I’m just not getting anything out of it! is a common cry for many who find church boring. For many raised Catholic, feelings of “not being fed” cause some to leave church altogether or at least find another Christian experience. Many go for churches that emphasize popular preachers and modern music—forget liturgy and sacraments.
Much of this boredom stems from ignorance: We simply do not know what church is all about. At least, this has been my experience. The more I have learned about church, the less boring it has been. I have encountered four points in particular that have made me less bored—and much more excited—about Mass:
1. Worship like the first Christians
One of the most fascinating discoveries I’ve come across is the continuity between today’s Mass and the worship of the early Christians. The Mass spans two millennia of Christian history. Eucharist, liturgy, sacrifice—all this formed the core of Christian worship from the beginning.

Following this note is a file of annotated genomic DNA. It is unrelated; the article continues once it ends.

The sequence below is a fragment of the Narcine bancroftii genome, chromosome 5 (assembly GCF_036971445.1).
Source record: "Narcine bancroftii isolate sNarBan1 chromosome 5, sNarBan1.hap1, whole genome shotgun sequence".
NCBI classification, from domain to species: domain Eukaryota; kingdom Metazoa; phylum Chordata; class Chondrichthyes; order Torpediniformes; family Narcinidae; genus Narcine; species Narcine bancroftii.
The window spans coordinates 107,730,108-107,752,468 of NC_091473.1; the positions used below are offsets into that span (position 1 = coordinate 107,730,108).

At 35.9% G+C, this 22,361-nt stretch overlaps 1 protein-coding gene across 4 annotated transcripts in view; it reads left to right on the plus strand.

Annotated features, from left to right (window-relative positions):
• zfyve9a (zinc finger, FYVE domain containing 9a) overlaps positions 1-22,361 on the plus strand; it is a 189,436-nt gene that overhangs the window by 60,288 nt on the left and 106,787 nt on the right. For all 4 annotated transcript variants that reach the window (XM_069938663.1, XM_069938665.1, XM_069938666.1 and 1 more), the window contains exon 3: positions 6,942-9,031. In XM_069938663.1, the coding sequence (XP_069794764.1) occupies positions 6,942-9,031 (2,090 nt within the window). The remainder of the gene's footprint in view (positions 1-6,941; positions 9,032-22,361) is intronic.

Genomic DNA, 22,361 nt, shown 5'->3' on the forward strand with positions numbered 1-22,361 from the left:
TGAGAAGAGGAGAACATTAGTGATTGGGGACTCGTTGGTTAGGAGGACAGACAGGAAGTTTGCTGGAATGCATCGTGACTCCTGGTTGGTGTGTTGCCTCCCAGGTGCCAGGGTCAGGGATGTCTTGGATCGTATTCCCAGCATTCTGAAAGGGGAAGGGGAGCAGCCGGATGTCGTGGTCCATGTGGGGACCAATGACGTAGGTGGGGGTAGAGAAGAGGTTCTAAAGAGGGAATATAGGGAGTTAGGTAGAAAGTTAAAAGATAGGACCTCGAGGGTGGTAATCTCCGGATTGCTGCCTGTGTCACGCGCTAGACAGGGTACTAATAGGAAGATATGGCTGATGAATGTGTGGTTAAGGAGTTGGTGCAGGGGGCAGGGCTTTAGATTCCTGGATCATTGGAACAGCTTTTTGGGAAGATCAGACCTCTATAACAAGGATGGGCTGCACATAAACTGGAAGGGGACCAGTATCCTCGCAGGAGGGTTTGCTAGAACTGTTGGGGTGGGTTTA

St. Justin Martyr, an early second-century Christian, illustrates the distinctly Catholic format of worship. On Sunday, Christians first read “the memoirs of the apostles” and “writings of the prophets.” Following the presider’s instruction, “bread and wine and water are brought, and the president in like manner offers prayers and thanksgivings” (First Apology 67).
It’s cool to know that the basic structure of the Mass has been maintained for over 1,900 years. At least. For there is still an earlier document, the Didache, which again highlights the central place of the Eucharist during Sunday worship: “Every Lord’s day,” the document says, “gather yourselves and bread bread” (Didache 14).